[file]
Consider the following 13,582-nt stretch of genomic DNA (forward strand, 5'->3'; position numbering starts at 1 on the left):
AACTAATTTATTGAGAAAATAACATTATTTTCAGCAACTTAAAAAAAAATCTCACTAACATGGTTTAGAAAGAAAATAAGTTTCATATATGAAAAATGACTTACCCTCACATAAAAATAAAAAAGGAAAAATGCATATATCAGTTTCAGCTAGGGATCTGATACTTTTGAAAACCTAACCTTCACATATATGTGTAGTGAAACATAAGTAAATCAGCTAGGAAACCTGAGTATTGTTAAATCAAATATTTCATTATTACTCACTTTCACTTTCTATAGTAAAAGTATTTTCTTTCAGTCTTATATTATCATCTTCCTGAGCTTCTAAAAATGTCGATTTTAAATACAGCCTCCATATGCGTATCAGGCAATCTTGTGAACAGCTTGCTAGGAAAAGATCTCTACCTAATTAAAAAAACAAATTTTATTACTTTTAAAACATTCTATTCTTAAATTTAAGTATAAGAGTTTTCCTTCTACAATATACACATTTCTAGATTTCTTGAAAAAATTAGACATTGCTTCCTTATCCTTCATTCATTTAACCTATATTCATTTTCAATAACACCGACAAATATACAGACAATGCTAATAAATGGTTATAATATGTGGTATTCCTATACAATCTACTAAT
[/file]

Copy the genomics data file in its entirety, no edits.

Consider the following 13,582-nt stretch of genomic DNA (forward strand, 5'->3'; position numbering starts at 1 on the left):
AACTAATTTATTGAGAAAATAACATTATTTTCAGCAACTTAAAAAAAAATCTCACTAACATGGTTTAGAAAGAAAATAAGTTTCATATATGAAAAATGACTTACCCTCACATAAAAATAAAAAAGGAAAAATGCATATATCAGTTTCAGCTAGGGATCTGATACTTTTGAAAACCTAACCTTCACATATATGTGTAGTGAAACATAAGTAAATCAGCTAGGAAACCTGAGTATTGTTAAATCAAATATTTCATTATTACTCACTTTCACTTTCTATAGTAAAAGTATTTTCTTTCAGTCTTATATTATCATCTTCCTGAGCTTCTAAAAATGTCGATTTTAAATACAGCCTCCATATGCGTATCAGGCAATCTTGTGAACAGCTTGCTAGGAAAAGATCTCTACCTAATTAAAAAAACAAATTTTATTACTTTTAAAACATTCTATTCTTAAATTTAAGTATAAGAGTTTTCCTTCTACAATATACACATTTCTAGATTTCTTGAAAAAATTAGACATTGCTTCCTTATCCTTCATTCATTTAACCTATATTCATTTTCAATAACACCGACAAATATACAGACAATGCTAATAAATGGTTATAATATGTGGTATTCCTATACAATCTACTAAT